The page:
Proposed ISP filtering allows surveillance of journalists, citizens, politicians

Should Senator Conroy’s proposed ISP filtering come to fruition, it concentrates extraordinary powers on whoever is to actually run it. It allows the surveillance of the Internet activities of Kevin Rudd’s children, the journalists at News Limited, or the government’s perceived political opponents (or its own members), or of anyone.

At will. Without cause. Without warrant. Without oversight.

Whether or not you agree with the filtering plan’s goals, this one thing should give you pause: your web-browsing history, and the web-browsing history of every Australian is available to some as-yet-unknown party, from the moment mandatory ISP filtering is switched on.

Sure, the contractor who provides the filtering service, and who maintains the systems will doubtless have all sorts of NDAs. But if someone in Rudd’s family browses porn from The Lodge, for example, then there’s considerable potential for leverage and extortion, because the contractor could obtain that data at will, even if government officials themselves could not, by law, obtain it.

Because filtering systems are logged. Filtering providers are, in fact, very keen on logging. Whether a request is blocked or allowed, the fact of it is recorded. Filtering providers use it to assess how well the system is performing. Individual user addresses are at times monitored from the logs, and some of that data is processed by humans to identify new things that should be blocked, or to see how people are attempting to defeat the filtering.

Whoever is providing and controlling the filtering gains unprecedented political power. Want to know what the journalists at a particular newspaper are up to? Scan the logs for their network addresses and check out what they’re reading on the Web. Ditto for other politicians. Or for anyone of interest, from parliamentarians to cleaners.

The potential for abuse here is absolutely appalling.

All you have is the word of people that these secrets won’t leak or be abused. Won’t they? The preliminary filter lists have already leaked, and contain quite a number of things that are far beyond what we’ve been told would be there. Our trust has already been violated even during the trial phase.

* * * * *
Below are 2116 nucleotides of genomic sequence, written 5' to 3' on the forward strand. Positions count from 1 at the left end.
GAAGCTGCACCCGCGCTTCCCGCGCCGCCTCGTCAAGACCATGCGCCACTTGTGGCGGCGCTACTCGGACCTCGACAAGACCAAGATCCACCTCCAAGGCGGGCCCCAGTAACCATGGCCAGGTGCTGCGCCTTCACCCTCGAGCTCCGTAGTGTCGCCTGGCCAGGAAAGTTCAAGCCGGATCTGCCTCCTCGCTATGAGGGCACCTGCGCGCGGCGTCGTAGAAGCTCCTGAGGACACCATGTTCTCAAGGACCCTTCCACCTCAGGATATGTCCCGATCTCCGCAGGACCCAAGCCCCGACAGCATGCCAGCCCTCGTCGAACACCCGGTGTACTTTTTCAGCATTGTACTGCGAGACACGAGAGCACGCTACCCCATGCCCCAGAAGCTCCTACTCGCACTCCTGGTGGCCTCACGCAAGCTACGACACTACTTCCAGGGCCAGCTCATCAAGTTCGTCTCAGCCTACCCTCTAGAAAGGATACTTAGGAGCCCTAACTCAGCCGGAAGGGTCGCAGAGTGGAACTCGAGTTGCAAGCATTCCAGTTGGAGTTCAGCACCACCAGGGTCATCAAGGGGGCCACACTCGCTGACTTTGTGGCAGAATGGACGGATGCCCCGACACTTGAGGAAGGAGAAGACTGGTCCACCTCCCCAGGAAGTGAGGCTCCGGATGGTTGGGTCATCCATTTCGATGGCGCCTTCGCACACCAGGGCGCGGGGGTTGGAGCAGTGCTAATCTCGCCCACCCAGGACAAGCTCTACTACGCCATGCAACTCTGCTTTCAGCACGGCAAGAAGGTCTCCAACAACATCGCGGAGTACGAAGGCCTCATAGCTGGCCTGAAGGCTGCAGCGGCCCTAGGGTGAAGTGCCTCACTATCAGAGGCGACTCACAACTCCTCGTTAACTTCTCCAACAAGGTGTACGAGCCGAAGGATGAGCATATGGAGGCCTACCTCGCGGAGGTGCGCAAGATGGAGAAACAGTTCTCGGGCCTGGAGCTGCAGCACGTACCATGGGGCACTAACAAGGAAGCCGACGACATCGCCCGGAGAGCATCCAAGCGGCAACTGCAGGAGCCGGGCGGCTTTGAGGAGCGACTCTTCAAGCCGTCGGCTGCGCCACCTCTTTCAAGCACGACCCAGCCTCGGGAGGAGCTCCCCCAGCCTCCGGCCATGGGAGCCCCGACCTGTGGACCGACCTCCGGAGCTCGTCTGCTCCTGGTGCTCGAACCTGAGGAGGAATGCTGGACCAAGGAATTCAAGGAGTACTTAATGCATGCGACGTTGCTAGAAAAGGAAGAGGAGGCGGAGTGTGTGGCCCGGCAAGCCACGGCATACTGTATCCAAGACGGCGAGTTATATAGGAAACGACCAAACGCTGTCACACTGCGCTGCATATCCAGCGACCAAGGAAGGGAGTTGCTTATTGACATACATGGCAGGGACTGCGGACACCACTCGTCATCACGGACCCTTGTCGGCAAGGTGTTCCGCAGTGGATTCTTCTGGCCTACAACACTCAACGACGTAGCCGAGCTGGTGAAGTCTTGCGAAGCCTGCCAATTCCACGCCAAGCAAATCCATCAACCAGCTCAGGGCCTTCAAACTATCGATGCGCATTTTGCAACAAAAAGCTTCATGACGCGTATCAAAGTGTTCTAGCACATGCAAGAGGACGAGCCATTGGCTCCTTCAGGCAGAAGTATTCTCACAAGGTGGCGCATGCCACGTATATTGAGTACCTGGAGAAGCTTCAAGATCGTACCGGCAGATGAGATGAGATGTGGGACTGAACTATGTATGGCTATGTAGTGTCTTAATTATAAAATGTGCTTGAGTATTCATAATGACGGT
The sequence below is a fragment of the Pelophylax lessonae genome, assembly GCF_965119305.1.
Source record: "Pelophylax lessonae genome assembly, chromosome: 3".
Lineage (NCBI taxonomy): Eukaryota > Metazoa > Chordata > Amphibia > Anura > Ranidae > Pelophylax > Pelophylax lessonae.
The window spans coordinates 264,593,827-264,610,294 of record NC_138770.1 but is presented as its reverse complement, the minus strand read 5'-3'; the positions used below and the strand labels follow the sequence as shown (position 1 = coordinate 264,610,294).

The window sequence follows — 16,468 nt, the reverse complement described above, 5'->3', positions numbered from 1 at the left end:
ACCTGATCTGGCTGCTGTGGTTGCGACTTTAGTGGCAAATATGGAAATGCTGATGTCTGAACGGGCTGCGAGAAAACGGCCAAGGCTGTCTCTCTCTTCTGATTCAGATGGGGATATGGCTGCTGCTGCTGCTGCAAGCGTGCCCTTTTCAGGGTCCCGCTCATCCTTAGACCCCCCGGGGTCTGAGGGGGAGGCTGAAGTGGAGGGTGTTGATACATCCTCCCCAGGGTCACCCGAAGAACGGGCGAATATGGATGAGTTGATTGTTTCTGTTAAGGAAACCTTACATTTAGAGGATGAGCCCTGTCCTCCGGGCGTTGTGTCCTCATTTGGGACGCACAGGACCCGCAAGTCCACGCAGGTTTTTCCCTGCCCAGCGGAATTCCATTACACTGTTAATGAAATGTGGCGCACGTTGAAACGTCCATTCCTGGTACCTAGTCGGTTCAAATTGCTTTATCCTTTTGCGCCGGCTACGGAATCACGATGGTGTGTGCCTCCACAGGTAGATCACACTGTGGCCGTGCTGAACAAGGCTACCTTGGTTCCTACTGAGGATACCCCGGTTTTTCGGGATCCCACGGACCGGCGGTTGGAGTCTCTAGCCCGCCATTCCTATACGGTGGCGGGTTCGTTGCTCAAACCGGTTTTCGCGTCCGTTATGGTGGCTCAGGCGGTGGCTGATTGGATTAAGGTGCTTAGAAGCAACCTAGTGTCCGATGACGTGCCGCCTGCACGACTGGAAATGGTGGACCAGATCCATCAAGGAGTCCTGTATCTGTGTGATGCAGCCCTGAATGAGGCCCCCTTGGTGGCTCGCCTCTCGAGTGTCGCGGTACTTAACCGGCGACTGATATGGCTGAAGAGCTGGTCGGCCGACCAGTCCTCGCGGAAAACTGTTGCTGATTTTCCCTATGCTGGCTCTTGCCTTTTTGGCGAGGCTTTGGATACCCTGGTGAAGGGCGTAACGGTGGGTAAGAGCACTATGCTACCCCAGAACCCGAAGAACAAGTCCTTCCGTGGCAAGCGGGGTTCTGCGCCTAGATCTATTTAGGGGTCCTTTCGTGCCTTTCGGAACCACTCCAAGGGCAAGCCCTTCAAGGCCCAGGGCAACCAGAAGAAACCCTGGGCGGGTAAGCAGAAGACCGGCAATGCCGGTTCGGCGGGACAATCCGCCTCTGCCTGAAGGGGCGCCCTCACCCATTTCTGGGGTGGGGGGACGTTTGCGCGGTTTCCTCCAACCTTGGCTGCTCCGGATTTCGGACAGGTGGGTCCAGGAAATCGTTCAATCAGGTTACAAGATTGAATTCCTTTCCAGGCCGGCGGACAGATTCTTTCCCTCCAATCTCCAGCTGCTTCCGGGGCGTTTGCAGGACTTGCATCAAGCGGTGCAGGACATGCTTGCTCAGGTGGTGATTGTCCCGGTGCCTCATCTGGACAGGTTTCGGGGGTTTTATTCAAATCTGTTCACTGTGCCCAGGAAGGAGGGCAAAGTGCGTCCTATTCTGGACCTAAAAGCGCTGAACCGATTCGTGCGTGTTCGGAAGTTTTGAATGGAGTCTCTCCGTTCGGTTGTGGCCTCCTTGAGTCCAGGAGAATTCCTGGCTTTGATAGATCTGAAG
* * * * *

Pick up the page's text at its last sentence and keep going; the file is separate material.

It’s only a matter of time before someone uses this data for their personal or political advantage.

And we, as a nation, are making it all too easy for that to happen.

Comments

  1. And people like Bob Carr wax lyrical on the fact that Australia does NOT need a Bill of Rights!?!
    Who does Bob work for currently?
    There’s your reason!

  2. Even the anonymous web log statistics would be valuable, I am sure the operator could sell that information. Given businesses desire to maximise returns on investment I think there is a high likelihood that the information will be sold, if not in the beginning then some time later.

  3. Simon Shaw says:

    Good points. Let's hope it doesn't come to pass!

  4. I wonder if there's anything we can really do about it ? It's so very wrong.

  5. There are many reasons to be mistrustful of internet filtering. The 'panic' in Second Life about banning, and the subsequent placating by some who wished the furore to die down quickly has meant the numerous consequences for all of us are not being discussed by a section of the population who should be out there expressing their concern at what the government is proposing.

  6. Doesn't matter what you see
    Or to do with what you read
    You can do it your own way
    If it's done just how I say

    Independence limited
    Freedom of choice is made
    for you my friend
    Freedom of speech is words
    that they will bend
    Freedom with their exception
    Freedom no longer frees you

    - Metallica

  7. Doesn't matter what you see
    Or to do with what you read
    You can do it your own way
    If it's done just how I say

    Independence limited
    Freedom of choice is made
    for you my friend
    Freedom of speech is words
    that they will bend
    Freedom with their exception
    Freedom no longer frees you

    - Metallica

Trackbacks

  1. [...] you haven’t already read about it, you’ll find that there are far more dire problems with the proposal than just the blocking of online games/games-sales or the possibility of blocking Second [...]

  2. [...] thoughts on this issue in Crikey and also in an open letter to Senator Steven Conroy posted in Metaverse Journal.   And while I havent’ seen it yet, there’s more on what looks like a great [...]

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